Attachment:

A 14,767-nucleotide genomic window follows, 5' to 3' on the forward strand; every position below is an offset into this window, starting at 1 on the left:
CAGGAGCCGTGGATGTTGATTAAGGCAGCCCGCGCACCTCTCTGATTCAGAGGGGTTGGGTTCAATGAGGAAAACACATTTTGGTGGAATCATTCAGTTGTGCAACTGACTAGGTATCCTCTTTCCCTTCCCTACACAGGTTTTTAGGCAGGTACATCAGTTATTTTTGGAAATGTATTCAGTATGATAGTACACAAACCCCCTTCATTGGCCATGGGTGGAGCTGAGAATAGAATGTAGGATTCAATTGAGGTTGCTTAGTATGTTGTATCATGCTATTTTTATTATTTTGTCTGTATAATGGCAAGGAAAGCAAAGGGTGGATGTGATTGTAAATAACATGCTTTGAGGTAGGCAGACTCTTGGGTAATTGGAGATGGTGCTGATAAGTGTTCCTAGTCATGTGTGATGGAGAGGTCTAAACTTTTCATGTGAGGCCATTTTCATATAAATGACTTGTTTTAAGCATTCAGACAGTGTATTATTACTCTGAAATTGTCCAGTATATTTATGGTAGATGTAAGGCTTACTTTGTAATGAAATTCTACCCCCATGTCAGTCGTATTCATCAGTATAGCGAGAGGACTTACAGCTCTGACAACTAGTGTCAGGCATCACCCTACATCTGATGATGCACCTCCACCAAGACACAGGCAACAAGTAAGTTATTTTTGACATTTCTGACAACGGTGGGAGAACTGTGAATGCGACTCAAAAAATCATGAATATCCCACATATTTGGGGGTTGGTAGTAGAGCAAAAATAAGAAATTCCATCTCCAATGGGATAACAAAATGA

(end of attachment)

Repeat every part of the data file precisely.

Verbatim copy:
A 14,767-nucleotide genomic window follows, 5' to 3' on the forward strand; every position below is an offset into this window, starting at 1 on the left:
CAGGAGCCGTGGATGTTGATTAAGGCAGCCCGCGCACCTCTCTGATTCAGAGGGGTTGGGTTCAATGAGGAAAACACATTTTGGTGGAATCATTCAGTTGTGCAACTGACTAGGTATCCTCTTTCCCTTCCCTACACAGGTTTTTAGGCAGGTACATCAGTTATTTTTGGAAATGTATTCAGTATGATAGTACACAAACCCCCTTCATTGGCCATGGGTGGAGCTGAGAATAGAATGTAGGATTCAATTGAGGTTGCTTAGTATGTTGTATCATGCTATTTTTATTATTTTGTCTGTATAATGGCAAGGAAAGCAAAGGGTGGATGTGATTGTAAATAACATGCTTTGAGGTAGGCAGACTCTTGGGTAATTGGAGATGGTGCTGATAAGTGTTCCTAGTCATGTGTGATGGAGAGGTCTAAACTTTTCATGTGAGGCCATTTTCATATAAATGACTTGTTTTAAGCATTCAGACAGTGTATTATTACTCTGAAATTGTCCAGTATATTTATGGTAGATGTAAGGCTTACTTTGTAATGAAATTCTACCCCCATGTCAGTCGTATTCATCAGTATAGCGAGAGGACTTACAGCTCTGACAACTAGTGTCAGGCATCACCCTACATCTGATGATGCACCTCCACCAAGACACAGGCAACAAGTAAGTTATTTTTGACATTTCTGACAACGGTGGGAGAACTGTGAATGCGACTCAAAAAATCATGAATATCCCACATATTTGGGGGTTGGTAGTAGAGCAAAAATAAGAAATTCCATCTCCAATGGGATAACAAAATGA